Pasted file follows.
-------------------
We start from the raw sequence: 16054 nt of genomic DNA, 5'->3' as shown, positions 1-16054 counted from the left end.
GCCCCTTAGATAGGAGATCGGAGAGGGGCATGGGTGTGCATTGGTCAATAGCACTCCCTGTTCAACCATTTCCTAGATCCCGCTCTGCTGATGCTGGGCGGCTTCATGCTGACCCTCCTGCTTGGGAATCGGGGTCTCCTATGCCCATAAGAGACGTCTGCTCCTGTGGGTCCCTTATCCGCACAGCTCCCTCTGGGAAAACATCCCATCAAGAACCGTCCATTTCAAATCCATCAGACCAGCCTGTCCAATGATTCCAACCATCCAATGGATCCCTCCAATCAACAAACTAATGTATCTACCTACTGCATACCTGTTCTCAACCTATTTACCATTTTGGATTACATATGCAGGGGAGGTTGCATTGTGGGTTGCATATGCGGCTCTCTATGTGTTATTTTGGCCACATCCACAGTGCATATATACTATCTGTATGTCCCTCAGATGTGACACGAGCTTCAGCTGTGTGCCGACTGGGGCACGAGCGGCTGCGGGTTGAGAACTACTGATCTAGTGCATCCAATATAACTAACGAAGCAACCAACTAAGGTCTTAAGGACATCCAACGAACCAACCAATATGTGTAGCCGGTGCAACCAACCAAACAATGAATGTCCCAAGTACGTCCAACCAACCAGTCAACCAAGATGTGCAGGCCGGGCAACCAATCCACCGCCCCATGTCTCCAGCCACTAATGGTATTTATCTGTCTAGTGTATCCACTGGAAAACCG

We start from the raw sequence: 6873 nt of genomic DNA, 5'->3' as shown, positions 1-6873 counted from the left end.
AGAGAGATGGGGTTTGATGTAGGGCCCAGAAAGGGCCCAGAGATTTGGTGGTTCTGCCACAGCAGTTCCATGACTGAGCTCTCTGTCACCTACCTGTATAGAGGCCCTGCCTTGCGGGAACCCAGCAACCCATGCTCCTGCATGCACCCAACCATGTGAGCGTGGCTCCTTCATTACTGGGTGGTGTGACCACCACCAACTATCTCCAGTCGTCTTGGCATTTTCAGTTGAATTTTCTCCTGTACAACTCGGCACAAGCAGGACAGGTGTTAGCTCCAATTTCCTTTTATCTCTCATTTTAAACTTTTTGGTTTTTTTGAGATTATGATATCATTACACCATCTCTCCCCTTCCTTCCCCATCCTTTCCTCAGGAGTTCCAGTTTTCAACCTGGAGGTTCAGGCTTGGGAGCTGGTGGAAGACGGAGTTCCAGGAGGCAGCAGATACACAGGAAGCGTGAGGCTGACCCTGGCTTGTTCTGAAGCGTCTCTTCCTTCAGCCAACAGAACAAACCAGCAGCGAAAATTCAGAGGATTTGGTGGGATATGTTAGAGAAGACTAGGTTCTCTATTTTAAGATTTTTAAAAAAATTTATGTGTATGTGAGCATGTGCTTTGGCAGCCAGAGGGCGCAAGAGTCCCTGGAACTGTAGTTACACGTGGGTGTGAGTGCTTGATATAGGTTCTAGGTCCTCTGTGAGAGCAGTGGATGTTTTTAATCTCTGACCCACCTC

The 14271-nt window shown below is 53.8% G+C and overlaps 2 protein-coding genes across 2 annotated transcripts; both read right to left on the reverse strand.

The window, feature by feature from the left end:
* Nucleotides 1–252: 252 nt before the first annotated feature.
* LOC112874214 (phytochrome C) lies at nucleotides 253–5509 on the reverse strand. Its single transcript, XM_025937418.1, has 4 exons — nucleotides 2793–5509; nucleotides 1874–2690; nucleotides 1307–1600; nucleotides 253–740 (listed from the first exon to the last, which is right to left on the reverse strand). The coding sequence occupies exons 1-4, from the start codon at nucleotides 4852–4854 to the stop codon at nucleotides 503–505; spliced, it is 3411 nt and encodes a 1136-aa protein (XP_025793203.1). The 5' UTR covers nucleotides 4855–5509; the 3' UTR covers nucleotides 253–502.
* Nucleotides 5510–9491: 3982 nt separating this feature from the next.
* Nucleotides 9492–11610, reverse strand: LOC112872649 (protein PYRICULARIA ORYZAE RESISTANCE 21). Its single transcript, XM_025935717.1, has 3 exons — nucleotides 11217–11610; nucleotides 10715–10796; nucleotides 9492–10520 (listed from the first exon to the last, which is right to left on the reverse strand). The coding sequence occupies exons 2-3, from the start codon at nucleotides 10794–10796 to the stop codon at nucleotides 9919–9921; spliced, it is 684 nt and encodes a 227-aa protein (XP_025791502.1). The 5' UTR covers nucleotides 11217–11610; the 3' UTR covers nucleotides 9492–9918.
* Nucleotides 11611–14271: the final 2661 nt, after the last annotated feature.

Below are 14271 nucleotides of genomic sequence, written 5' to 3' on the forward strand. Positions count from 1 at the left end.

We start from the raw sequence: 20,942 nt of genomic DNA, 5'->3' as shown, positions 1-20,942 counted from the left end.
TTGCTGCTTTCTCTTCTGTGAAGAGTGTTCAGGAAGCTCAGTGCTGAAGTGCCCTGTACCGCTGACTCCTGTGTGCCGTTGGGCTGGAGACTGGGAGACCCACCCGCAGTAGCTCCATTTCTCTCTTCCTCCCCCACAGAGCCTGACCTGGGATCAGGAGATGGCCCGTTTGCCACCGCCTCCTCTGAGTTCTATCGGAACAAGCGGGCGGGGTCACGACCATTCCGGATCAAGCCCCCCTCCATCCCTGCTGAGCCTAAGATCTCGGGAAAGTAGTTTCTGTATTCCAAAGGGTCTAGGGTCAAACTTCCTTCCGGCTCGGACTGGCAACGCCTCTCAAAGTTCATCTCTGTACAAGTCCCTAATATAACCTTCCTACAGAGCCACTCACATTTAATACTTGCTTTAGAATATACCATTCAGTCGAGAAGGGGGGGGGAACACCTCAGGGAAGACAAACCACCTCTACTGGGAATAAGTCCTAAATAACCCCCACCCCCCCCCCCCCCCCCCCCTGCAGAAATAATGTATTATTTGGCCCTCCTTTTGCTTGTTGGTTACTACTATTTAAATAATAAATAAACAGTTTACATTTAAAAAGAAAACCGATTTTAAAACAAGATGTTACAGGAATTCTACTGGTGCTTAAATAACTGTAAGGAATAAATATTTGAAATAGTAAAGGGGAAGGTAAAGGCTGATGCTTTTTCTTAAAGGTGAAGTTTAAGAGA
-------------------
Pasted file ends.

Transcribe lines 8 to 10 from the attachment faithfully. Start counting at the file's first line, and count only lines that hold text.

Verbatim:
* LOC112874214 (phytochrome C) lies at nucleotides 253–5509 on the reverse strand. Its single transcript, XM_025937418.1, has 4 exons — nucleotides 2793–5509; nucleotides 1874–2690; nucleotides 1307–1600; nucleotides 253–740 (listed from the first exon to the last, which is right to left on the reverse strand). The coding sequence occupies exons 1-4, from the start codon at nucleotides 4852–4854 to the stop codon at nucleotides 503–505; spliced, it is 3411 nt and encodes a 1136-aa protein (XP_025793203.1). The 5' UTR covers nucleotides 4855–5509; the 3' UTR covers nucleotides 253–502.
* Nucleotides 5510–9491: 3982 nt separating this feature from the next.
* Nucleotides 9492–11610, reverse strand: LOC112872649 (protein PYRICULARIA ORYZAE RESISTANCE 21). Its single transcript, XM_025935717.1, has 3 exons — nucleotides 11217–11610; nucleotides 10715–10796; nucleotides 9492–10520 (listed from the first exon to the last, which is right to left on the reverse strand). The coding sequence occupies exons 2-3, from the start codon at nucleotides 10794–10796 to the stop codon at nucleotides 9919–9921; spliced, it is 684 nt and encodes a 227-aa protein (XP_025791502.1). The 5' UTR covers nucleotides 11217–11610; the 3' UTR covers nucleotides 9492–9918.